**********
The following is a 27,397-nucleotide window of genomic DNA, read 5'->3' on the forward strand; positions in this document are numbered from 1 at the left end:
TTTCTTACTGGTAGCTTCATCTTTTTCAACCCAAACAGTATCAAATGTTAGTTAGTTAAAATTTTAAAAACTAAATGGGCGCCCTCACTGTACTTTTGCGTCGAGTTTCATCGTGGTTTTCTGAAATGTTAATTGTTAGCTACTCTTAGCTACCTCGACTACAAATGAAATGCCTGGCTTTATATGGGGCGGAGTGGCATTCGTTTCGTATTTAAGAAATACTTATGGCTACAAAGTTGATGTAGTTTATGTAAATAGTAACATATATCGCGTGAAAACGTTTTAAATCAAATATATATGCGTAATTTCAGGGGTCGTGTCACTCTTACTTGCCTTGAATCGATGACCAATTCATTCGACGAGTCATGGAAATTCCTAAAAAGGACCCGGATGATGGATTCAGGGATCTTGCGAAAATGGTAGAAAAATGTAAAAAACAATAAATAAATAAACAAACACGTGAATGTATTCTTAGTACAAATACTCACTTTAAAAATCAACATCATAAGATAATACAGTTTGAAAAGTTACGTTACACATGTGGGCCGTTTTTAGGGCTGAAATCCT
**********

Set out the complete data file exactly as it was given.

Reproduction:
The following is a 27,397-nucleotide window of genomic DNA, read 5'->3' on the forward strand; positions in this document are numbered from 1 at the left end:
TTTCTTACTGGTAGCTTCATCTTTTTCAACCCAAACAGTATCAAATGTTAGTTAGTTAAAATTTTAAAAACTAAATGGGCGCCCTCACTGTACTTTTGCGTCGAGTTTCATCGTGGTTTTCTGAAATGTTAATTGTTAGCTACTCTTAGCTACCTCGACTACAAATGAAATGCCTGGCTTTATATGGGGCGGAGTGGCATTCGTTTCGTATTTAAGAAATACTTATGGCTACAAAGTTGATGTAGTTTATGTAAATAGTAACATATATCGCGTGAAAACGTTTTAAATCAAATATATATGCGTAATTTCAGGGGTCGTGTCACTCTTACTTGCCTTGAATCGATGACCAATTCATTCGACGAGTCATGGAAATTCCTAAAAAGGACCCGGATGATGGATTCAGGGATCTTGCGAAAATGGTAGAAAAATGTAAAAAACAATAAATAAATAAACAAACACGTGAATGTATTCTTAGTACAAATACTCACTTTAAAAATCAACATCATAAGATAATACAGTTTGAAAAGTTACGTTACACATGTGGGCCGTTTTTAGGGCTGAAATCCT